Do you like writing?


Did you write even before para journalism happened?
Yes, but now I write much more than I used to. Moreover, my handwriting has improved.

Did you try to improve your handwriting consciously, so that others would be able to read it more easily?

I would like to say here…that I never thought myself, that I would one day be a journalist. It is a big thing for me. How time changes people! I promise to put in my best effort. Earlier I used to have negative assumptions about reporting work. Now after doing it myself, I feel it is good work. How would people get to know what is happening in a particular poor locality, without coverage? To whom would the poor people confide otherwise? It makes them feel light, to ba able to tell their story. Then the journalists make arrangements for publishing the stories of their lives. Many people thus get to know, and this is the way change can happen.

Mintu's interview

After the first session I was absent for quite a few sessions of Para Diaries. However I made it a point to ask my friends what they had been doing in the meantime, what I had missed.

Why did you miss the sessions?
I had problems at home. My dad was away and I had responsibilities.

How does it feel like to be a Para Journalist?

I am enjoying the work. I am becoming more aware. Earlier I used to be more reactive. Now I try to understand people more. I feel that I would be able my para famous through my writings. I earlier used to think journalistic work wasn't so good, now I think otherwise.

Apurbo's interview

I live in a red light locality. People are used to thinking only bad things about our para, this has given us a chance to tell them about the good things here as well. I faced some problems in interviewing the people in the para, however, people like sex workers. Since they see us everyday, they don't give is that kind of space to ask them questions.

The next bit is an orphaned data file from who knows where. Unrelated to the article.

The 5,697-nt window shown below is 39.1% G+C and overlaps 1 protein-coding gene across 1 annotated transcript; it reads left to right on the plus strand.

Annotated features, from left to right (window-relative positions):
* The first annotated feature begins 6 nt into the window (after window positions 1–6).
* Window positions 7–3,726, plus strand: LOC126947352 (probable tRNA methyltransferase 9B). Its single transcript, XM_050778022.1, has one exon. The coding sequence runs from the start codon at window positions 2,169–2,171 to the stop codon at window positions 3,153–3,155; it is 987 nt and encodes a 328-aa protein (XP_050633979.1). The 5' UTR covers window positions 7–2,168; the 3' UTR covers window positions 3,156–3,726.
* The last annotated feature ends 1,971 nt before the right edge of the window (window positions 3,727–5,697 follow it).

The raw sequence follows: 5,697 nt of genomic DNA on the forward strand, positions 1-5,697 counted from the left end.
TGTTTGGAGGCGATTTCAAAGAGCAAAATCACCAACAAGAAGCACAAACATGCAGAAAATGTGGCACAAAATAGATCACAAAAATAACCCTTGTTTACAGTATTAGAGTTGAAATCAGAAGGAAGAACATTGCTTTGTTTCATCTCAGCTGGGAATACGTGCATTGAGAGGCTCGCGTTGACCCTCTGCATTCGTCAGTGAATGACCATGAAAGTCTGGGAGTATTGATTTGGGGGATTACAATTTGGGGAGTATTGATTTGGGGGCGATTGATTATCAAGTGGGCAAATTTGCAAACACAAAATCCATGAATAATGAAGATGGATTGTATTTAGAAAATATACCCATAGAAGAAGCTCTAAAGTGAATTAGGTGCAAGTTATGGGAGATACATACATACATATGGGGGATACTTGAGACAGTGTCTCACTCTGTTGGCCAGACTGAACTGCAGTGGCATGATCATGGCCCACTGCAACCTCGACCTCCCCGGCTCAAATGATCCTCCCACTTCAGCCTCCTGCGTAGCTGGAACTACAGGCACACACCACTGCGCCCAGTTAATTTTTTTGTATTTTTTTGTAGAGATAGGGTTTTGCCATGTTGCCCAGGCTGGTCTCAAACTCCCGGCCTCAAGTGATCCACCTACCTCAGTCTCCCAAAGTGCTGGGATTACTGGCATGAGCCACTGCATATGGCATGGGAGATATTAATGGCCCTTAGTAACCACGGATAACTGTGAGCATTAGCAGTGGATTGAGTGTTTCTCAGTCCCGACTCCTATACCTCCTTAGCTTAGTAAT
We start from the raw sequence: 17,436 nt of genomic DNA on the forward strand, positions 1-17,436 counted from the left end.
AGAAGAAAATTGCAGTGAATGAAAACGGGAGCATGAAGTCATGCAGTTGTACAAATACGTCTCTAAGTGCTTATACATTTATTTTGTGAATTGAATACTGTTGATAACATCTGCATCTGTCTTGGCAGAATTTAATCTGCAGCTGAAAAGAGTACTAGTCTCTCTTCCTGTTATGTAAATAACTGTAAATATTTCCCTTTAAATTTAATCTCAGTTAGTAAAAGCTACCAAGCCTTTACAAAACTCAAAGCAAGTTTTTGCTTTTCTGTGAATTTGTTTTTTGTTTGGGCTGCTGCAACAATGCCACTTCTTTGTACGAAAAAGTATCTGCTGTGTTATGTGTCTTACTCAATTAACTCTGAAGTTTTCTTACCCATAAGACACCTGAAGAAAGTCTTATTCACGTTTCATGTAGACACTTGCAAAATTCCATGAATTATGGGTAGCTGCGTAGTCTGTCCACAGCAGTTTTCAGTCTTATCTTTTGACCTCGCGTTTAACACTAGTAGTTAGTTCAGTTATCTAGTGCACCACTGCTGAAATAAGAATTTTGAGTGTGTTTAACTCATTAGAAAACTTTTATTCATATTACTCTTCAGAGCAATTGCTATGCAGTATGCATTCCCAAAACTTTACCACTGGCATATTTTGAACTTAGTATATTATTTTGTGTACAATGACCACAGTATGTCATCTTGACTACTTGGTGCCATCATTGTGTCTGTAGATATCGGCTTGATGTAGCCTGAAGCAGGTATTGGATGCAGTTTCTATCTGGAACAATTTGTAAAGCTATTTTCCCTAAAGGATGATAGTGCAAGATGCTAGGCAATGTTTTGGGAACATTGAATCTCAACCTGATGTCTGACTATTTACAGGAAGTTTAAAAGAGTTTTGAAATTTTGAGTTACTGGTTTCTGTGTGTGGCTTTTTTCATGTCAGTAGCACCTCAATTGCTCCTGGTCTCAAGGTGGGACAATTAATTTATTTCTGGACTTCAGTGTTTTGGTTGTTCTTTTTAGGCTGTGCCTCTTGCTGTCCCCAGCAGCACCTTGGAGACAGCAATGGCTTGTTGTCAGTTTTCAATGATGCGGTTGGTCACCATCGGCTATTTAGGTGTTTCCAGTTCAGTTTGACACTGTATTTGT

Would this have been easier for an outsider?
Yes. Maybe. Since we live in the same para, we have a different kind of relationship with them. We don't usually exchange words. We don't talk, they don't either. Since we go to school, do our studies, etc., maybe they feel we are “good” boys, they keep their distance. They are accustomed to talking about their business, their dhanda, using bad language. These things they don't usually do in front of us. If we are seen talking to them, other para residents may also think something bad. That is the problem.

Has this problem lessened after becoming para journalists?
Not really. How many people in the para actually know about us being journalists?

When you go out and talk, take interviews, do you feel these barriers lessening at all?
Well, as I said, how many para insiders know that we are journalists?

But when we are doing interviews/assignments, aren't we introducing ourselves as such?
Yes, we are. But only to the specific people concerned. Not to the para at large. Again, another problem. When we did that assignment of interviewing the para goonda with a good heart, there was a problem. There are different political groups in the para. If I talk to someone from a particular group, people will not see whether I am doing journalist's assignment or not. They will think I am associating myself with that party. There are problems such as these.